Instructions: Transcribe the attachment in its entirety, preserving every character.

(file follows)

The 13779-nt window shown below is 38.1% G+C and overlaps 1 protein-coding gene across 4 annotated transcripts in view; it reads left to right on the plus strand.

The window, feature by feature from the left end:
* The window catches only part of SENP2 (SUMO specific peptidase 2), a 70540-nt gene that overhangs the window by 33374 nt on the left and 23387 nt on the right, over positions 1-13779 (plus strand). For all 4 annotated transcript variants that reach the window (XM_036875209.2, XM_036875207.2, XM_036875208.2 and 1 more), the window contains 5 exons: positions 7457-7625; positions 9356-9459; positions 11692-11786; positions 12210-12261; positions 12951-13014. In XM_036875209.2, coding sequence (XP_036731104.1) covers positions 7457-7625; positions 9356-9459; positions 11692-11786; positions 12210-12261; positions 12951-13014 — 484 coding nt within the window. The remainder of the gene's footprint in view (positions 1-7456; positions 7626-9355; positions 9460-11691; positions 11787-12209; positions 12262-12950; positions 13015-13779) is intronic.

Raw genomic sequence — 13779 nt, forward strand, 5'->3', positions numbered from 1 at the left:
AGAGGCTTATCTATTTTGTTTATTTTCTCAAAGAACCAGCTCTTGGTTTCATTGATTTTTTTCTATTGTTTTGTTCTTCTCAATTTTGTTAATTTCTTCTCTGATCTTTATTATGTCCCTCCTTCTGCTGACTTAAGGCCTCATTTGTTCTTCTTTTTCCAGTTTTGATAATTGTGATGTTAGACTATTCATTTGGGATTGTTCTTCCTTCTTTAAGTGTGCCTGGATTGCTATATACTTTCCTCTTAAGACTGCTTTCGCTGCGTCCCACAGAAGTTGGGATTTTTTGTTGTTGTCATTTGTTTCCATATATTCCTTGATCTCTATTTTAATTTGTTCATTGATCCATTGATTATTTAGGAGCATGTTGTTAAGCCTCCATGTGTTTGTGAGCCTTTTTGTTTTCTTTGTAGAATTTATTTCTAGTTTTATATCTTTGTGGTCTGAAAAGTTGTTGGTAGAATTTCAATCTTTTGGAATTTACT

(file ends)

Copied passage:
The 13779-nt window shown below is 38.1% G+C and overlaps 1 protein-coding gene across 4 annotated transcripts in view; it reads left to right on the plus strand.

The window, feature by feature from the left end:
* The window catches only part of SENP2 (SUMO specific peptidase 2), a 70540-nt gene that overhangs the window by 33374 nt on the left and 23387 nt on the right, over positions 1-13779 (plus strand). For all 4 annotated transcript variants that reach the window (XM_036875209.2, XM_036875207.2, XM_036875208.2 and 1 more), the window contains 5 exons: positions 7457-7625; positions 9356-9459; positions 11692-11786; positions 12210-12261; positions 12951-13014. In XM_036875209.2, coding sequence (XP_036731104.1) covers positions 7457-7625; positions 9356-9459; positions 11692-11786; positions 12210-12261; positions 12951-13014 — 484 coding nt within the window. The remainder of the gene's footprint in view (positions 1-7456; positions 7626-9355; positions 9460-11691; positions 11787-12209; positions 12262-12950; positions 13015-13779) is intronic.

Raw genomic sequence — 13779 nt, forward strand, 5'->3', positions numbered from 1 at the left:
AGAGGCTTATCTATTTTGTTTATTTTCTCAAAGAACCAGCTCTTGGTTTCATTGATTTTTTTCTATTGTTTTGTTCTTCTCAATTTTGTTAATTTCTTCTCTGATCTTTATTATGTCCCTCCTTCTGCTGACTTAAGGCCTCATTTGTTCTTCTTTTTCCAGTTTTGATAATTGTGATGTTAGACTATTCATTTGGGATTGTTCTTCCTTCTTTAAGTGTGCCTGGATTGCTATATACTTTCCTCTTAAGACTGCTTTCGCTGCGTCCCACAGAAGTTGGGATTTTTTGTTGTTGTCATTTGTTTCCATATATTCCTTGATCTCTATTTTAATTTGTTCATTGATCCATTGATTATTTAGGAGCATGTTGTTAAGCCTCCATGTGTTTGTGAGCCTTTTTGTTTTCTTTGTAGAATTTATTTCTAGTTTTATATCTTTGTGGTCTGAAAAGTTGTTGGTAGAATTTCAATCTTTTGGAATTTACT